I’m No Angel (#ImNoAngel) by Lane Bryant is a good example of Movement Marketing
In a “hyperconnected, ultra-competitive, and supercluttered marketplace”, doing more of the same big idea advertising on mostly mainstream media channels isn’t going to work anymore. Consumers are getting jaded and overloaded with information – much of which has little or no relevance to their lives nor their interests.
To win over increasingly cynical consumers who expects nothing less than total transparency (fueled by the openness of the social web), what should companies and businesses do?
Written in a highly persuasive prose, Scott Goodson’s book Uprising: How to Build a Brand and Change the World by Sparking Cultural Movements argued that the future of business is seeded in revolutions both big and small.
From the Arab Spring, Occupy Wall Street, hand-crafted bamboo bikes to Pepsi’s “Refresh” Project, Goodson explained that citizens and companies alike are leveraging on the ease of starting any movement big or small through a mix of online social networks and offline gatherings.
Hand-crafted bamboo bicycles are a movement both literal and figurative! (source of image)
With this fundamental shift, businesses need to change their entire marketing model. Instead of persuading individuals to buy products or services, they should understand what consumers truly care about and find ways to align themselves in a meaningful (as opposed to a pretentious) manner.
To kick start any movement, companies should consider how they can ignite and propel their organisations towards the five stages of movement marketing. These are:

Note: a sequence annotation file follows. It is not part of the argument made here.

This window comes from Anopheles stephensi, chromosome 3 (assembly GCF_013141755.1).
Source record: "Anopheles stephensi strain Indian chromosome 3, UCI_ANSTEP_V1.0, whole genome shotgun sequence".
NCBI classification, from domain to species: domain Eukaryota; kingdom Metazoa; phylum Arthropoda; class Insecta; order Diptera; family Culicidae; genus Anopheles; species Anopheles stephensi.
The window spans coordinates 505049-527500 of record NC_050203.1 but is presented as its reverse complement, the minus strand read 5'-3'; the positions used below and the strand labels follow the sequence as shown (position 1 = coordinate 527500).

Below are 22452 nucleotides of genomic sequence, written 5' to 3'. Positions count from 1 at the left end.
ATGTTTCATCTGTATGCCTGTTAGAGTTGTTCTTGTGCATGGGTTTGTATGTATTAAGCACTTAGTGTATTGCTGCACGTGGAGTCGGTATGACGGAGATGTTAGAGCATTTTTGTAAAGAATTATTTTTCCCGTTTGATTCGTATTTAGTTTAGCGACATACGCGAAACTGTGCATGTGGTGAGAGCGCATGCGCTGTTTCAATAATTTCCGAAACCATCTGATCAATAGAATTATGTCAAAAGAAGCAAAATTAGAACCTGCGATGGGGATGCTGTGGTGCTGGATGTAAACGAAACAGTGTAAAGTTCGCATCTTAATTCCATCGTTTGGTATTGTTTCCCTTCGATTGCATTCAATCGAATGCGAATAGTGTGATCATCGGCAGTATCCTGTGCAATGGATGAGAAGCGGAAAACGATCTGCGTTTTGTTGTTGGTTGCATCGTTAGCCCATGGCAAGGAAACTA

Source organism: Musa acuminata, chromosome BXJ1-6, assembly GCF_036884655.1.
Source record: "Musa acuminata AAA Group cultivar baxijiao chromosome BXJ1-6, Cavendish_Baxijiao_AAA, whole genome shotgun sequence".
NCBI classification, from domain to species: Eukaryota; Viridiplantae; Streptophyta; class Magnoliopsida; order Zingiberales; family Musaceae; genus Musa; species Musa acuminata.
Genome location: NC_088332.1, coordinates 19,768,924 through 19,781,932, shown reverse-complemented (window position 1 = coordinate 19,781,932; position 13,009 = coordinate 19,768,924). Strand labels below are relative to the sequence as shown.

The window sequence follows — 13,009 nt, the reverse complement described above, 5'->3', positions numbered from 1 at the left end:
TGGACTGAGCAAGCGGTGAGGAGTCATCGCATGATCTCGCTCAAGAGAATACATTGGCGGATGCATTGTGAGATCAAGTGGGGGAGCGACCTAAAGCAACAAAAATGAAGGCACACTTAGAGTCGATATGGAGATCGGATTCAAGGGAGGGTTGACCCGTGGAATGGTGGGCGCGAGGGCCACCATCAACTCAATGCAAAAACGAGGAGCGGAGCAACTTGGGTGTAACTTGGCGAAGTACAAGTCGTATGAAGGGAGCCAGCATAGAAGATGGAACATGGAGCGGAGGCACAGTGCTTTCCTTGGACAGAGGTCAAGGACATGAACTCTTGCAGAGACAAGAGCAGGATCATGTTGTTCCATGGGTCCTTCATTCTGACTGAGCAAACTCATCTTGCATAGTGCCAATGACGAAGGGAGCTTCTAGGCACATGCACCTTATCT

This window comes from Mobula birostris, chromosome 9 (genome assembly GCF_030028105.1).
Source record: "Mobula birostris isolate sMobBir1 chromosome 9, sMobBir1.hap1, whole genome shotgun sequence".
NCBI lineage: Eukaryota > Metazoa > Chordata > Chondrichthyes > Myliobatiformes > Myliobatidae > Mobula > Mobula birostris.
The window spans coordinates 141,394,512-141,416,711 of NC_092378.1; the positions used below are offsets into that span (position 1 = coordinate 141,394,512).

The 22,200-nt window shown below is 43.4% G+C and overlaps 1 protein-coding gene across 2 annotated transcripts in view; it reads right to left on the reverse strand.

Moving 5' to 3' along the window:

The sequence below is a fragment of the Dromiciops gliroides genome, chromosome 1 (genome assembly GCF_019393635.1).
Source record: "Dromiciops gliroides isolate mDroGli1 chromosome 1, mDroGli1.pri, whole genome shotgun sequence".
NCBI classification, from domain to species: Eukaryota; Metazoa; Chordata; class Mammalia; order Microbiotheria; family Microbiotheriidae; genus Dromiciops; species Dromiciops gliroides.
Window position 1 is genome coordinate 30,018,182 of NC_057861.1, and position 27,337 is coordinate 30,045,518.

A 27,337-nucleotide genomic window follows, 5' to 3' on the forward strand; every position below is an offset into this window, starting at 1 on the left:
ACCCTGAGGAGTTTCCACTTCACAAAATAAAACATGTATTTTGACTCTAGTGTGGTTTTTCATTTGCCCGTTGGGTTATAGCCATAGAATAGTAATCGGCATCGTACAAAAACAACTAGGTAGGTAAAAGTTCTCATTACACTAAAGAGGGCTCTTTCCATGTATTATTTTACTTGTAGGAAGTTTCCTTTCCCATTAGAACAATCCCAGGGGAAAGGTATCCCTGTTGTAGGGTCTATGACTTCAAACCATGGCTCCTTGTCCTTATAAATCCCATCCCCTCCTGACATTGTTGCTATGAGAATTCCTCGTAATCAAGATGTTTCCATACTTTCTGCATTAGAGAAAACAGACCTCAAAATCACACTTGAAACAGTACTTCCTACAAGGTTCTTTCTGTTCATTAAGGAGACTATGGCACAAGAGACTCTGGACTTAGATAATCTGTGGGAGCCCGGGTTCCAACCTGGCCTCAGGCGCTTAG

Develop a strategy for movement marketing by understanding the insights and motivations behind public and consumer preferences and behaviours.
Create a platform and use it to declare the movement. Manifest your movement both internally within your company and externally with your stakeholders.
Find a way to unite your provocateurs, launch the movement, test it and adapt it along the way. This can be done through a pivotal activity or event.
Employ the tools of communication (eg social media channels like Facebook, blogs, Twitter, Foursquare, Youtube, as well as mainstream media) to go massive. Build the communications infrastructure in advance to ensure that you are ready to generate waves.
Maintain the momentum, continually providing content (either from within or preferably crowdsourced from supporters). Adapt and modify on the fly depending on what works and what doesn’t. Measure success.
Lance Armstrong partners Nike for Livestrong (source of image)
With numerous examples and case studies from the worlds of charity (Charity:Water), politics (No Labels by Mark McKinnon), health and sports (LIVESTRONG by Nike and Lance Armstrong), craft (Handmade Nation’s Faythe Levine), and organisations themselves (“Rise” by the Mahindra Group), the book highlighted how “ideas on the rise” can be tapped on to start a marketing movement.